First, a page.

This post was written by Rachel Gold, policy analyst for research at the American Council for an Energy-Efficient Economy and a contributing author at the ACEEE blog.

Since the 1980s, energy-efficiency appliance standards have been saving consumers money and creating jobs throughout the U.S. These standards translate into savings when new, energy-efficient equipment is purchased, reducing utility bills for consumers and businesses. This in turn creates a net increase in jobs and wages due to the fact that as consumers and businesses shift spending away from energy utilities — an industry sector with relatively few jobs per dollar of revenue — they are more likely to spend money on improvements and services, sectors that are more job-intensive. Meanwhile, these standards protect the environment by reducing not only the need for new power plants, but overall power plant emissions as well.

Due to their track record of success, federal energy efficiency standards have been enacted with bipartisan support in 1987, 1988, 1992, 2005, and 2007. The standards prohibit the production and import of energy-consuming products less efficient than the minimum requirements, keeping low-quality appliances — whose competitive sticker prices conceal their high operating costs — out of the marketplace, while still providing consumers with a broad array of product sizes and features.

Standards, however, need periodic updates in stringency to keep pace with evolving technological capabilities, and new products may require additional federal standards as technologies advance. Absent congressional updates, existing standards mandate that federal appliance standards be periodically revised in Department of Energy rulemakings. Therefore, we estimated savings for those standards, already in law, which the Department of Energy will issue and complete by 2013. We also looked at new consensus standards for HVAC systems, many standards currently covering home appliances, and some previously overlooked areas that are a part of pending legislation, the Implementation of National Consensus Appliance Agreements Act of 2011.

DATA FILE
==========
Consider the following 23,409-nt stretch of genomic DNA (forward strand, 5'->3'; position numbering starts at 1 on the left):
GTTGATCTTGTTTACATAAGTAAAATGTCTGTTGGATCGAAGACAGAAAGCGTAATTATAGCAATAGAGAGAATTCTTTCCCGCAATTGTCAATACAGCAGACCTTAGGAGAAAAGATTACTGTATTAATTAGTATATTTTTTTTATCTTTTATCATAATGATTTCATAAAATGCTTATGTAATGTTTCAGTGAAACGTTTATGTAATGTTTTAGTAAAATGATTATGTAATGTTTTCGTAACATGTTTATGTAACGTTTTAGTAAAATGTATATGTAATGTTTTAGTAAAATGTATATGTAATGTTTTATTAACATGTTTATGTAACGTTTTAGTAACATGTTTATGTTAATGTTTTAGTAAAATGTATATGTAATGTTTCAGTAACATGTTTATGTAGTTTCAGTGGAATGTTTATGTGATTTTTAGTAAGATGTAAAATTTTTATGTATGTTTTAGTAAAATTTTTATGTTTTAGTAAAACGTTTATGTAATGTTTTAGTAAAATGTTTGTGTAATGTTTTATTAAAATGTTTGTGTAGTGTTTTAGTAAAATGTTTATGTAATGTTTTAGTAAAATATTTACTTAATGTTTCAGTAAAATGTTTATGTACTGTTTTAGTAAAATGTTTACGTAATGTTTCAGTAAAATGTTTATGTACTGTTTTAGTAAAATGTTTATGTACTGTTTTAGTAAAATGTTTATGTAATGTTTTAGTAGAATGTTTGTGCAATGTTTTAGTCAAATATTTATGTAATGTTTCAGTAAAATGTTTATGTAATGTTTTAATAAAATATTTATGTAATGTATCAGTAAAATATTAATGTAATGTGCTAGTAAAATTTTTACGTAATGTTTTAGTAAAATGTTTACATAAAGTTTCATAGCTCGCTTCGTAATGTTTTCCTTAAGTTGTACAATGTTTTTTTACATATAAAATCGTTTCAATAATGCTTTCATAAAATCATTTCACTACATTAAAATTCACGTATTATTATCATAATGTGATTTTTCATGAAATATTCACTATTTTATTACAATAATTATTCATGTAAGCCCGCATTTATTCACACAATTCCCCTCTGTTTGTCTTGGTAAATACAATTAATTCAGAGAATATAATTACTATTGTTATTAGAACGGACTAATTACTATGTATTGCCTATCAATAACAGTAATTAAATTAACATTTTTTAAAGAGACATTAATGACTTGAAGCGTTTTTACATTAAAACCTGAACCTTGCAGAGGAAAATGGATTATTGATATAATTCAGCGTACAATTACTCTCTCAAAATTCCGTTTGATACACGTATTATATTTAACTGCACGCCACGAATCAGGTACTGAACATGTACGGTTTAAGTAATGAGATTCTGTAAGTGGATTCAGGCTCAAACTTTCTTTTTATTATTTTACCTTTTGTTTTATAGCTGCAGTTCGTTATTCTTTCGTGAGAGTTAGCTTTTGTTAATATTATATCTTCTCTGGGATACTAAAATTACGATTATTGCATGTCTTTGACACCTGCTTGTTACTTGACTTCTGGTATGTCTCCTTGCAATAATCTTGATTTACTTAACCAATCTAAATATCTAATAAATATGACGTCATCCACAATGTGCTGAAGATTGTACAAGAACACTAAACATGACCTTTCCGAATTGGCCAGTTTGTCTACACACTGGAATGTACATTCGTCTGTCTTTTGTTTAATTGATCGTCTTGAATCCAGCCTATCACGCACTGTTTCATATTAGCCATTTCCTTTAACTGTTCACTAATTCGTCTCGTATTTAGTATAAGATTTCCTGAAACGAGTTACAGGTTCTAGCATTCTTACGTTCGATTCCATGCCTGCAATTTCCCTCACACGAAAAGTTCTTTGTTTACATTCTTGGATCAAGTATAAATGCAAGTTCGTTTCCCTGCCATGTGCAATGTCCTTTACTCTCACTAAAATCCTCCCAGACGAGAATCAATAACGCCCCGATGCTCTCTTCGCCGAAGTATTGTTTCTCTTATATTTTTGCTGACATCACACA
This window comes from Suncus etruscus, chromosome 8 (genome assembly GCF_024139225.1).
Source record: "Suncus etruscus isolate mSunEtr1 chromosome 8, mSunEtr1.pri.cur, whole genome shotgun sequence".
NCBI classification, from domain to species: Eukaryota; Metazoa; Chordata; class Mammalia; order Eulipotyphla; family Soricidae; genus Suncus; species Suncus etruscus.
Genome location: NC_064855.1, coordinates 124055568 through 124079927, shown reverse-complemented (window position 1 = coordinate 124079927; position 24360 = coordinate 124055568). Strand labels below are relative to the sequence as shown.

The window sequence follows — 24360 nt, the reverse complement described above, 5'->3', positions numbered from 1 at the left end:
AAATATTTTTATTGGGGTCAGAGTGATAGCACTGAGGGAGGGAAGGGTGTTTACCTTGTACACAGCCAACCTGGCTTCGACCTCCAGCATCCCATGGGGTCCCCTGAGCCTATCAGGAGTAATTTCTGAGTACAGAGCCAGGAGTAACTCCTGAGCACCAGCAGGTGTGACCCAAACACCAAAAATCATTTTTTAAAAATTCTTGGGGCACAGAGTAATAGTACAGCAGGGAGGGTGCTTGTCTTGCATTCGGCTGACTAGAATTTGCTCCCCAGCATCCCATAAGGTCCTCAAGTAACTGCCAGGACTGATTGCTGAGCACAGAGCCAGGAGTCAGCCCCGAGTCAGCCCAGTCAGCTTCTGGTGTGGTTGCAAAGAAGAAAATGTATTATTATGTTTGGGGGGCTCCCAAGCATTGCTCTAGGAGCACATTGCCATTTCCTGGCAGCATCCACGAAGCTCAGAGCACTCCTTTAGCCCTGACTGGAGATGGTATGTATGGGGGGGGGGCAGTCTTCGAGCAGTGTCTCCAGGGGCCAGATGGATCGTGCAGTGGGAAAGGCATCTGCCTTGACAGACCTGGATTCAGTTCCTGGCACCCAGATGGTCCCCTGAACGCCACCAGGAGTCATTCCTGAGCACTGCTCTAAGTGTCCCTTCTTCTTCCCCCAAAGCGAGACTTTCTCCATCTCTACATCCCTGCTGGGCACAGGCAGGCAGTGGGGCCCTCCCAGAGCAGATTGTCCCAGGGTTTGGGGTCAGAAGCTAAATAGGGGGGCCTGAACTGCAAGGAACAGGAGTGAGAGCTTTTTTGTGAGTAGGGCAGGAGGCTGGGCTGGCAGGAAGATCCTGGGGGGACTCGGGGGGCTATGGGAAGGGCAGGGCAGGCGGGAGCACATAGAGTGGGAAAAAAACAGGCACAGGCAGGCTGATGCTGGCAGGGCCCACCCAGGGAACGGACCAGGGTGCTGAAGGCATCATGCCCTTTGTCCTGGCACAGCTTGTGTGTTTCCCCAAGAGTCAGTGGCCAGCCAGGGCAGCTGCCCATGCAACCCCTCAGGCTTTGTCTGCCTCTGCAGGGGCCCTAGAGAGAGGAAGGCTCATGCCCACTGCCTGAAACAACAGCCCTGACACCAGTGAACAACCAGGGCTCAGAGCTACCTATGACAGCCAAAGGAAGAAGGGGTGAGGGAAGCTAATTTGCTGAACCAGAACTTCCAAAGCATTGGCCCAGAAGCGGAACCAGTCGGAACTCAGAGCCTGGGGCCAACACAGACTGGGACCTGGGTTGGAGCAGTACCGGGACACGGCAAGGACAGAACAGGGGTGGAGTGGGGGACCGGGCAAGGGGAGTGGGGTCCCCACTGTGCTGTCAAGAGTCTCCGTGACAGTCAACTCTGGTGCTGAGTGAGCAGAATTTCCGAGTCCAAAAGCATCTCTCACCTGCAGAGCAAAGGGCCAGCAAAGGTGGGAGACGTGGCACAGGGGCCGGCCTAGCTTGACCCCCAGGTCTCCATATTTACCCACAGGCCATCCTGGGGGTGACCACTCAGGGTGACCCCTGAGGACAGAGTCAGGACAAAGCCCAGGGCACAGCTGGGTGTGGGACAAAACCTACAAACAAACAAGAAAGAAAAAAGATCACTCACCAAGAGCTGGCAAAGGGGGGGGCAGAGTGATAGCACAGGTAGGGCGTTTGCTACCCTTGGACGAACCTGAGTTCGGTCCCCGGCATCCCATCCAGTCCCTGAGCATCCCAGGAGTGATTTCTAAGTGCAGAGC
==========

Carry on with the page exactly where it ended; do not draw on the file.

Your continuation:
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A report we released in January found that standards already in place created about 340,000 jobs across the nation in 2010. This number includes jobs that standards created in earlier years and were maintained in 2010. Current and future standards will create about 380,000 jobs by the year 2030, an increase of 40,000 jobs relative to 2010.

Net jobs from appliances and equipment standards in 2010 by state

As shown in the map above, appliance standards added jobs to each state and the District of Columbia in 2010, with the number of jobs roughly correlating with population for most states. Data on energy consumption, prices, employment, and energy expenditures was used to apportion our national energy, energy bill, and jobs estimates to each state.

While previous standards have yielded savings and created jobs, we shouldn’t rest on our laurels just yet. The Implementation of National Consensus Appliance Agreements Act (INCAAA) of 2011, introduced by Sens. Jeff Bingaman (D-N.M.) and Lisa Murkowski (R-Alaska), would codify appliance standards already agreed upon by the appliance manufacturing community, efficiency advocates, states, and consumer groups. It contains improved standards for HVAC systems, including furnaces, heat pumps, and air conditioners, which take advantage of the latest technologies and efficiency potential. It also would improve standards for many currently covered home appliances, such as refrigerators, freezers, clothes washers, dryers, and dishwashers, to maximize cost-effective efficiency savings. In addition, it would create standards for some previously overlooked areas, including inefficient types of outdoor lighting.

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The potential savings created by these standards could be tremendous. ACEEE estimates that INCAAA would, by 2030, save the United States about 850 trillion Btus of energy each year, which is roughly the energy use of 4.6 million homes. That’s more energy than was used by the entire state of Connecticut or West Virginia in 2008. According to these estimates, the net economic savings to consumers would be $43 billion through 2030. And as we’ve discovered, these savings are likely to save consumers even more money and create more jobs, all while reducing emissions and the need to create more power plants. Appliance standards have an almost 30-year history of success and bipartisan support, and INCAAA presents an opportunity for Congress to leverage this impressive track record. Passing this legislation would achieve real savings for taxpayers while increasing business competitiveness — a winning combination in today’s economy.